A team of Beth Israel Deaconess Medical Center staff recently implemented an in-house COVID-19 test soon after the US Food and Drug Administration (FDA) granted American healthcare institutions permission to do so. In the process, the team launched the first high throughput COVID-19 test in a New England medical center.
“So many people were involved,” notes Stefan Riedel, MD, PhD, Associate Medical Director of the Microbiology Lab in BIDMC’s Department of Pathology. “When I reflect on it, it just feels like truly remarkable effort and teamwork.”
A Demand for Faster Test Results
Before deploying the in-house test, BIDMC’s Infectious Diseases faculty found themselves fielding constant requests from concerned providers regarding their patients with COVID-19 symptoms. But the Infectious Diseases staff had to follow many steps just to get state approval to submit a test to the state laboratory, only then to await results. Creating an onsite test would simplify the process, produce faster results and make testing available to more people, a key to more accurate insight into how many patients and staff were infected.
Beginning on March 14, BIDMC’s Division of Infectious Diseases, Microbiology Labs, and Pathology Department—a few of the many teams managing the coronavirus crisis—quickly came together to address the challenge. Pathology began testing a polymerase chain reaction (PCR) test, a process used to detect the presence of infectious diseases in lab samples. Meanwhile, Riedel and the microbiology staff performed a validation of a PCR test for other respiratory pathogens to provide the capability to differentiate between the influenza and other respiratory pathogens, and COVID-19.
Molecular Clinical Supervisor Annie Cheng was among those who spent hours upon hours in the lab as the tests were validated.
“This was the first time in my career that such a test completed the validation process and was implemented for clinical testing in less than a week,” Cheng says. “The success was a team effort and we had great support from the team, lab directors, my manager, and colleagues beyond the Pathology department.”
Thinking Outside the Box
Within three days, tests were ready for analysis and approval. The group worked rapidly to not only set up the new test, but to maintain the required standards and processes, all in just days. Under normal circumstances, the process of deciding on a test, purchasing equipment, and then performing the vital quality control measures often take months or even up to a year.
In-house testing began on March 17, earlier than most anticipated. BIDMC’s labs have run multiple batches of COVID-19 tests each day since the launch.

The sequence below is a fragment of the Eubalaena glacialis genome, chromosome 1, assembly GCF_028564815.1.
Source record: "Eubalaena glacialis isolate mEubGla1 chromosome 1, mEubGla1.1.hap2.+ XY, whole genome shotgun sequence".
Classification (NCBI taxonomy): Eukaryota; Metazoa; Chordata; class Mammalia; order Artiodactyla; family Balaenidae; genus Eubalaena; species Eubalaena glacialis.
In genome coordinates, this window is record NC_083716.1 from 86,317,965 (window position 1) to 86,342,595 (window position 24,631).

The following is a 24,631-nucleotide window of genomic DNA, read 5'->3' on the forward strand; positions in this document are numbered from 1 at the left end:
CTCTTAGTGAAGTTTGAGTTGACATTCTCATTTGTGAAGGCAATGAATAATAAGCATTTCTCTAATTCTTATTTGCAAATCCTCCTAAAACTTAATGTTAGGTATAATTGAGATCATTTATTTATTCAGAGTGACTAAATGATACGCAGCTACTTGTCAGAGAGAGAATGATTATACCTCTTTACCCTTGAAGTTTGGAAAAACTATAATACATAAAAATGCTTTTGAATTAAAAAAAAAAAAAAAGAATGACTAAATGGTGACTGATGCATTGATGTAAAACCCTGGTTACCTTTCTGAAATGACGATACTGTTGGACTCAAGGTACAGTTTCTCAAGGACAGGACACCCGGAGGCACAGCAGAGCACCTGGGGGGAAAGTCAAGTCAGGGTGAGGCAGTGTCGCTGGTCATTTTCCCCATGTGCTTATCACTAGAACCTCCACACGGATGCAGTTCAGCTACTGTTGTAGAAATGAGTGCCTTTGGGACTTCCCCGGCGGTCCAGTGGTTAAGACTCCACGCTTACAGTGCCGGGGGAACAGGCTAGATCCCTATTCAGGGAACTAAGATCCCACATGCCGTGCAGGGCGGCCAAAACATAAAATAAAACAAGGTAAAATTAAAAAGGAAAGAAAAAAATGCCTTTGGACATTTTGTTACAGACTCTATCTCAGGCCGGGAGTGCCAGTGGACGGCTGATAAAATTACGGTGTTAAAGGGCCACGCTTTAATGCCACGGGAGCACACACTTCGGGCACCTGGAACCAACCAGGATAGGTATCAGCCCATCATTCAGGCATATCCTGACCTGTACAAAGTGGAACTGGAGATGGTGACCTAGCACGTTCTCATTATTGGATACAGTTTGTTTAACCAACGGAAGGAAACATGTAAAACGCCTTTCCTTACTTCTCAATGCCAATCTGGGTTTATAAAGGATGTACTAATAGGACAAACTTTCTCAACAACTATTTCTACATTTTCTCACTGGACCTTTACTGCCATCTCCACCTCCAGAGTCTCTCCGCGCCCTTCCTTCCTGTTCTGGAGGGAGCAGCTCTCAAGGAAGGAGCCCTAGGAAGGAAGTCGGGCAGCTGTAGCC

Other key members of the team included Microbiology Laboratory Director James Kirby, MD, Medical Director of the Molecular Laboratories; Jeremy Ryan Peña, MD; Vice Chair of the Division of Laboratory Medicine, Lynne Uhl, MD; Senior Hospital Epidemiologist, Sharon Wright, MD; Infectious Diseases specialist Christopher Rowley, MD; and Molecular Lab Manager Tammy Galloway.
The group credited leadership throughout the hospital and the Beth Israel Lahey Health system for thinking outside the box to remove obstacles. New equipment purchases came together quickly. Other staff helped get clearance for a team from a Watertown, MA, bioscience company, Aldatu Biosciences, to help develop critical diagnostic kits when other vendors faced shortages. Pathology Department Chair Jeffrey Saffitz, MD, cited the company’s nimbleness, along with efforts from BIDMC staff and faculty, as vital to the rapid increase in COVID testing at BIDMC.
“All of this is due to the round the clock efforts that our lab team made,” said Peter Healy, President of BIDMC. “We are very grateful and very proud.”
Staying Ahead of the Curve
Currently, BIDMC runs COVID-19 tests on over 700 samples from across the Beth Israel Lahey Health system on four separate machines. This approach can currently accommodate approximately 1,500 samples daily. Today, more COVID-19 tests can be performed at the medical center in one day than the total number of influenza tests processed over the course of a flu season.
“It changes everything to be able to run these tests onsite at BIDMC, rather than sending samples to an external lab,” Riedel explains.
The team is now looking ahead to the next phase of this pandemic. They’re investigating new solutions to meet regulatory standards and address supply shortages faced across the nation including viral transport media and swabs to collect the nasopharyngeal specimens. As preparations are underway for managing future shortages of materials, they feel confident that they’ll adapt to these new challenges.
“We’re seeing people from all areas of the medical center come together,” notes Christopher Rowley, MD, an infectious disease physician and one of the project leaders. “It’s something that makes me extremely proud.”
“It makes me very proud to be part of this great team,” says Riedel. “I am confident that our teams will continue to find solutions to the continued challenges during this evolving pandemic so that we will continue to provide the best care to our patients here at BIDMC and throughout the BILH network.”